Hundreds of container ships stuck as global bottlenecks grow
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Good evening from London, where your author is wondering whether he’s left it too late to do his Christmas shopping.
“Logistics manager” must be one of the least-envied jobs in the world at the moment after a torrent of news this week about supply chain bottlenecks and warnings of shortages during the festive season.
Dubai is the latest country to sound the alarm, announcing today that all imports into its international airport would be suspended for six days to clear a backlog of unprocessed cargo.
Ports remain the most visible sign of the crisis. We report today on the waiting game at operations from Los Angeles to Shanghai, with nearly 600 container ships around the world stuck while they wait to be processed thanks to increased demand for consumer products, pandemic-related disruption to schedules and a shortage of dock workers.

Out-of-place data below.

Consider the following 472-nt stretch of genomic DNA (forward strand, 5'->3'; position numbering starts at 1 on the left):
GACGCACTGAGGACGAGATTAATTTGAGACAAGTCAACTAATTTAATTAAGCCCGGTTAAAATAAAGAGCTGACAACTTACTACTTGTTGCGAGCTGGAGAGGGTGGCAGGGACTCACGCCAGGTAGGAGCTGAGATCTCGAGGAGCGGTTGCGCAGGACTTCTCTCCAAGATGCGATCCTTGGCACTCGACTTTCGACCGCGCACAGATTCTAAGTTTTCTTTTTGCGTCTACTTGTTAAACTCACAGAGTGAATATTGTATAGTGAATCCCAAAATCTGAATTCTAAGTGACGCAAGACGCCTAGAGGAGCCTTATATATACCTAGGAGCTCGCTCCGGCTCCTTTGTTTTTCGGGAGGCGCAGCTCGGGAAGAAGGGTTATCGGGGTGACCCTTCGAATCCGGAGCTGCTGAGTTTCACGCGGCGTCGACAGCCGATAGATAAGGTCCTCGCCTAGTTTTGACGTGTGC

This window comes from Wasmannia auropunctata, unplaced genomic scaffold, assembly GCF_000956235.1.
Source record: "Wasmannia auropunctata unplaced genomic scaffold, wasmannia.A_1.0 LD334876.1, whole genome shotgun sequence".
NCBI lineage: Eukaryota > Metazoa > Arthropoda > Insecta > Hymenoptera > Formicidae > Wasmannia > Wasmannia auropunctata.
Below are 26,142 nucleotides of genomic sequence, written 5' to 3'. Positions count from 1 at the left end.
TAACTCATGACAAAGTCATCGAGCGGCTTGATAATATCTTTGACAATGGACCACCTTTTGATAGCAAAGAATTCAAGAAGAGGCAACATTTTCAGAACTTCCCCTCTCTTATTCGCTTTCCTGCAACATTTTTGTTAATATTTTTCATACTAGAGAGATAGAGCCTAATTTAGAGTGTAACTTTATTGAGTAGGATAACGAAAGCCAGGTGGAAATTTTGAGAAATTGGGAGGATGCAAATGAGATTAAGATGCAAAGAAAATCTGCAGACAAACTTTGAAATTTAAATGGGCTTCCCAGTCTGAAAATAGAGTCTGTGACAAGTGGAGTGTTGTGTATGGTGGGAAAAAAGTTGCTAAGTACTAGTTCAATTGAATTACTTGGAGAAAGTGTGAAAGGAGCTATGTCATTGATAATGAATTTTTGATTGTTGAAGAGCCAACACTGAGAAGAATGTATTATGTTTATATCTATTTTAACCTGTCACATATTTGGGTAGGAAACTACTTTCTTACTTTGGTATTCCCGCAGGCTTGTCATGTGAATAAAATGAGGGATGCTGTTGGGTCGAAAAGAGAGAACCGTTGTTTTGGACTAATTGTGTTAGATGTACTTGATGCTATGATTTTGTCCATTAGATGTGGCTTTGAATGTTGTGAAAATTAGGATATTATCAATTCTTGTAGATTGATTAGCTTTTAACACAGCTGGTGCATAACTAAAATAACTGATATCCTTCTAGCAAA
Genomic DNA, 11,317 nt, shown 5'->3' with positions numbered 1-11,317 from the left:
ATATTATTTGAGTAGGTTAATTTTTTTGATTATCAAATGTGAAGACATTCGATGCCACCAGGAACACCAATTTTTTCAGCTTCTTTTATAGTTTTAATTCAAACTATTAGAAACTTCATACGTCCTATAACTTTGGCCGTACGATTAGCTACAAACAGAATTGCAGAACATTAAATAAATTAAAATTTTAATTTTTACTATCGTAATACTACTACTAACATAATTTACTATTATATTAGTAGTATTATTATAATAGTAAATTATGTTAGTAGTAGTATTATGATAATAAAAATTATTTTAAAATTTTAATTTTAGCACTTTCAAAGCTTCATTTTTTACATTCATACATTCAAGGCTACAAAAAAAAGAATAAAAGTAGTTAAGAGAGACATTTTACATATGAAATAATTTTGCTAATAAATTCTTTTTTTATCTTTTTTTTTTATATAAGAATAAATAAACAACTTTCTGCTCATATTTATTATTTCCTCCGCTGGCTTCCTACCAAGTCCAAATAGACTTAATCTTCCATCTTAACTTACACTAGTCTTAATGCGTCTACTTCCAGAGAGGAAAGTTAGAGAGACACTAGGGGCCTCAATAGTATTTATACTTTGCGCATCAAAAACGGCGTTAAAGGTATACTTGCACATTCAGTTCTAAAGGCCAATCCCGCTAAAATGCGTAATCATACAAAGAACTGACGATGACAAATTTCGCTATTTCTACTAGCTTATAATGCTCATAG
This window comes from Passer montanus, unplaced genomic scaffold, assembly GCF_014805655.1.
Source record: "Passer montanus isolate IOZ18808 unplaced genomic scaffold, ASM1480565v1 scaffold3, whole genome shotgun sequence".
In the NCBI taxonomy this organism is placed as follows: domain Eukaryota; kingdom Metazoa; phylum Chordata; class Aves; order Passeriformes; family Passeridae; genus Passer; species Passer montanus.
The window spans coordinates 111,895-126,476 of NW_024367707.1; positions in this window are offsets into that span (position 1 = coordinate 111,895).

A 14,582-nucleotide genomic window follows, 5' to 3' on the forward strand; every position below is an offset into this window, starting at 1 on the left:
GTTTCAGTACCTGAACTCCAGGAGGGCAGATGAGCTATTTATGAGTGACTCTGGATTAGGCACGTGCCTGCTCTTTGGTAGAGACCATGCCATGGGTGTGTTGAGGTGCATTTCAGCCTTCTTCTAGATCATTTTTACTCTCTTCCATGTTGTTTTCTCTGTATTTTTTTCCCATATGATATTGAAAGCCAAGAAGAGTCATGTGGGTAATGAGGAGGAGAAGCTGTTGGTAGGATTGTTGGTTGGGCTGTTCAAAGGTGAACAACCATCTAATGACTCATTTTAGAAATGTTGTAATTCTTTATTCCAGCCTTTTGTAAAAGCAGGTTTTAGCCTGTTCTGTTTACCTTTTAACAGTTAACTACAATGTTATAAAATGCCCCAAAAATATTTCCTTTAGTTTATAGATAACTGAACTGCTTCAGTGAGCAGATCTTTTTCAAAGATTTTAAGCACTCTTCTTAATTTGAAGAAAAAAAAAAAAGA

Freight costs have rocketed. The average global price of shipping a 40-foot container is now almost $10,000 — three times higher than at the start of the year and 10 times pre-pandemic levels. Because the world has become so reliant on China for manufacturing, the current problems could last two years, according to the chair of DP World, one of the biggest container port operators.
In the US, the problem is most visible at Los Angeles and Long Beach — the entry point for about 40 per cent of all imported goods — where containers stretch out far into the sea. President Joe Biden has got some big companies such as Walmart, UPS and FedEx to extend their working hours, but round-the-clock operations will still need massive co-ordination between the publicly operated ports and private sector groups such as retailers and freight companies. As our Big Read explains, the crisis has also called into question the value of just-in-time supply chains and re-energised arguments for “nearshoring”, or moving more production to closer locations such as Mexico.